const fetchAPI = () =>
    fetch("/api")
        .then(response => response.json())
        .then(setData)
        .catch(setError)
        .finally(() => setLoading(false));
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async/await + try/catch makes sense sometimes in really complex promise chains that depend on each other, but having something as simple as fetch, they don't make much sense :/

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hernanfarruggia profile image
Hernán Farruggia

I don't see any complexity in any of those... 🤷🏻‍♂️ They just have different sintax, and usually which one to use, will depend on the conventions of your project... Some companies decide to go with async to use latest festures, others prefer to stay with plain old promises... These sre just different points of view...

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lukeshiru profile image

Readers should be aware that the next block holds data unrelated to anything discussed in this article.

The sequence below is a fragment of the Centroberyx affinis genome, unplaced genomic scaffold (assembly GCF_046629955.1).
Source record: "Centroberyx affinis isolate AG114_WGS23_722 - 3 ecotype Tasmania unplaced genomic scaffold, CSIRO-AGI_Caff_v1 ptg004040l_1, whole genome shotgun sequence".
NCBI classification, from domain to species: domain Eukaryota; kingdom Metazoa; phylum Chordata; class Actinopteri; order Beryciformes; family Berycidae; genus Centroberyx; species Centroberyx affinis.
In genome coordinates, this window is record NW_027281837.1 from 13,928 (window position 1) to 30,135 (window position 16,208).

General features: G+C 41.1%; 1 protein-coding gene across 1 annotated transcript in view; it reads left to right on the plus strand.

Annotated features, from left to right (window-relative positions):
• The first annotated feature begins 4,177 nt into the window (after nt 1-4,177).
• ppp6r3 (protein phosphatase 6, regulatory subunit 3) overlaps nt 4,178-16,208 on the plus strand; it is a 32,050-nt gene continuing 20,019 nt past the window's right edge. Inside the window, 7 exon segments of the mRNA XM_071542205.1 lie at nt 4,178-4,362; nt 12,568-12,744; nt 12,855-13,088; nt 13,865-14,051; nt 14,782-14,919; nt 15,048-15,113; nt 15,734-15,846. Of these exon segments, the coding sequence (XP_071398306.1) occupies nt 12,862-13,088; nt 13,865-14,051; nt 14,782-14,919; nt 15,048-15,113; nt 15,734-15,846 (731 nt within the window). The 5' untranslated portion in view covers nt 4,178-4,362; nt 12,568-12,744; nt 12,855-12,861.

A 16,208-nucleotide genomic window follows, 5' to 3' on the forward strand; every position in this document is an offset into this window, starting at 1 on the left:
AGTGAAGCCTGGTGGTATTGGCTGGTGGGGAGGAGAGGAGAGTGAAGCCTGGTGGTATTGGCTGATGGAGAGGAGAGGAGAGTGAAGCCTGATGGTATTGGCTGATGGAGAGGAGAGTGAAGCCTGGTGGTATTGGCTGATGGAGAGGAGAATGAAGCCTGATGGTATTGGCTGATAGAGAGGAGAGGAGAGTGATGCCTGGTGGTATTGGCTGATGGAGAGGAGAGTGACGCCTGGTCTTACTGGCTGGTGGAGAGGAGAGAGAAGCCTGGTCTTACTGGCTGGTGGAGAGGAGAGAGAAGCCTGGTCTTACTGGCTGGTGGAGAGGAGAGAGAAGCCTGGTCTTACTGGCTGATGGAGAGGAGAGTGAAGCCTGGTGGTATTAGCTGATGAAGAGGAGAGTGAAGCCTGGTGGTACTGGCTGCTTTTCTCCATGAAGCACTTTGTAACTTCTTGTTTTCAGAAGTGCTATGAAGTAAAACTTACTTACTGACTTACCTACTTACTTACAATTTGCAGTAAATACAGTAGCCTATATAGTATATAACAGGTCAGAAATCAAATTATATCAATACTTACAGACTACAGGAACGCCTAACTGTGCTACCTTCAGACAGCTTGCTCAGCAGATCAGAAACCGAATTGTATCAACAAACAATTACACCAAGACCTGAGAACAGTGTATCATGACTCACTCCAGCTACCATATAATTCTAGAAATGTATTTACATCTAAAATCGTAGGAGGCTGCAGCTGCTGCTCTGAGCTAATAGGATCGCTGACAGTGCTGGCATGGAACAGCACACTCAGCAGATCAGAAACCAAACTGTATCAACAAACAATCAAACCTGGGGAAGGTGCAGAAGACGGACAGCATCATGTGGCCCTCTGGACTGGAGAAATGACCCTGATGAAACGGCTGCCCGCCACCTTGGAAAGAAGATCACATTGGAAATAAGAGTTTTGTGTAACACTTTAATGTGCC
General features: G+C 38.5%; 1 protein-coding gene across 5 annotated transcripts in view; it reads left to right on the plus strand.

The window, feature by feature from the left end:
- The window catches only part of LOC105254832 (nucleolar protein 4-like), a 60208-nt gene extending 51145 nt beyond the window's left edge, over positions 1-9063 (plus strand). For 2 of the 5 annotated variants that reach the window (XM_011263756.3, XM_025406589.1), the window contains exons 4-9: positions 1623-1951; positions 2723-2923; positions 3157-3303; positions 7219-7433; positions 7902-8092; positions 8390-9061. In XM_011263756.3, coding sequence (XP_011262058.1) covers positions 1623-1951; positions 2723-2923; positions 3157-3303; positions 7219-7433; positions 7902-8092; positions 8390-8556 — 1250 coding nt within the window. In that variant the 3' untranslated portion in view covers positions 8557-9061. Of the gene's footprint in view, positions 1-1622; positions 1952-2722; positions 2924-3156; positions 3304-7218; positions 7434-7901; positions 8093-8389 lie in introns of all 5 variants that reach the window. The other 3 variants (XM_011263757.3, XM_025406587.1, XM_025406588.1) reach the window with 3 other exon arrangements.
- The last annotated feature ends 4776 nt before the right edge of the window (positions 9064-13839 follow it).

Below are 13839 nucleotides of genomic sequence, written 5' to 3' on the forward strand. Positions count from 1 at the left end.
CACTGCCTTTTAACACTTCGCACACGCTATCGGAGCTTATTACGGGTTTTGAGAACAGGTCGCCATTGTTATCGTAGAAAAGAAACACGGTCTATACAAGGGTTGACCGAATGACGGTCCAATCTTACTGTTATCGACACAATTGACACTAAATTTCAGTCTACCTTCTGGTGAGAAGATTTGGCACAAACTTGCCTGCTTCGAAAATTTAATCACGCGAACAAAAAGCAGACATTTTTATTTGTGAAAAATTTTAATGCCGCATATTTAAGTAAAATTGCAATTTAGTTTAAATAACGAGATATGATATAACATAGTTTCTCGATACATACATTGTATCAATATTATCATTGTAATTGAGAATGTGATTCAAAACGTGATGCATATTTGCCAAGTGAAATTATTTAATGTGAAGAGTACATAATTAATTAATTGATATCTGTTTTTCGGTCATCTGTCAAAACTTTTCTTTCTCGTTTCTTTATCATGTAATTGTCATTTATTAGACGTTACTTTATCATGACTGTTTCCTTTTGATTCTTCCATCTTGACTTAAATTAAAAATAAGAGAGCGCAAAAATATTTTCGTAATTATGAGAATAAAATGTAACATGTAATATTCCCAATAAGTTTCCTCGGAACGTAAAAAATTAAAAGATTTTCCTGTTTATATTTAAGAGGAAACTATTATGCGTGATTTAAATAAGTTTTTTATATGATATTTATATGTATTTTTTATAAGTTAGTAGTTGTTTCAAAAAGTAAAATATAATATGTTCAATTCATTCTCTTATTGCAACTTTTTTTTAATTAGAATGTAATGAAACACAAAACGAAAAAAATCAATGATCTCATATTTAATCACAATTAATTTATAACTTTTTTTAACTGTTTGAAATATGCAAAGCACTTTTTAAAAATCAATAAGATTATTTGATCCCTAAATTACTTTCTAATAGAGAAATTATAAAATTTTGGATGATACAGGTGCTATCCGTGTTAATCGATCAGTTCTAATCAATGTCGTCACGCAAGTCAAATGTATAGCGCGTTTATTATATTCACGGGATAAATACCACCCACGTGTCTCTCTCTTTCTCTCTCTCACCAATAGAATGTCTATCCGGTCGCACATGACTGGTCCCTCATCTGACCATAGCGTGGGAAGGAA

Luke Shiru

I love how you keep using "old" as an argument. Using async/await instead of Promises is not the same as using class instead of prototype. When writing a "class", is always simpler to just use class instead of prototype, so in that case "old is worst", yes.

But in the case of async/await, in some scenarios the new approach is way more complex. You shouldn't use "one or the other", you should just use the one that makes the code easier to read. For simple stuff like fetch, the "new" approach makes it harder to read:

fetch("/api")
  .then((response) => response.json())
  .then(setData)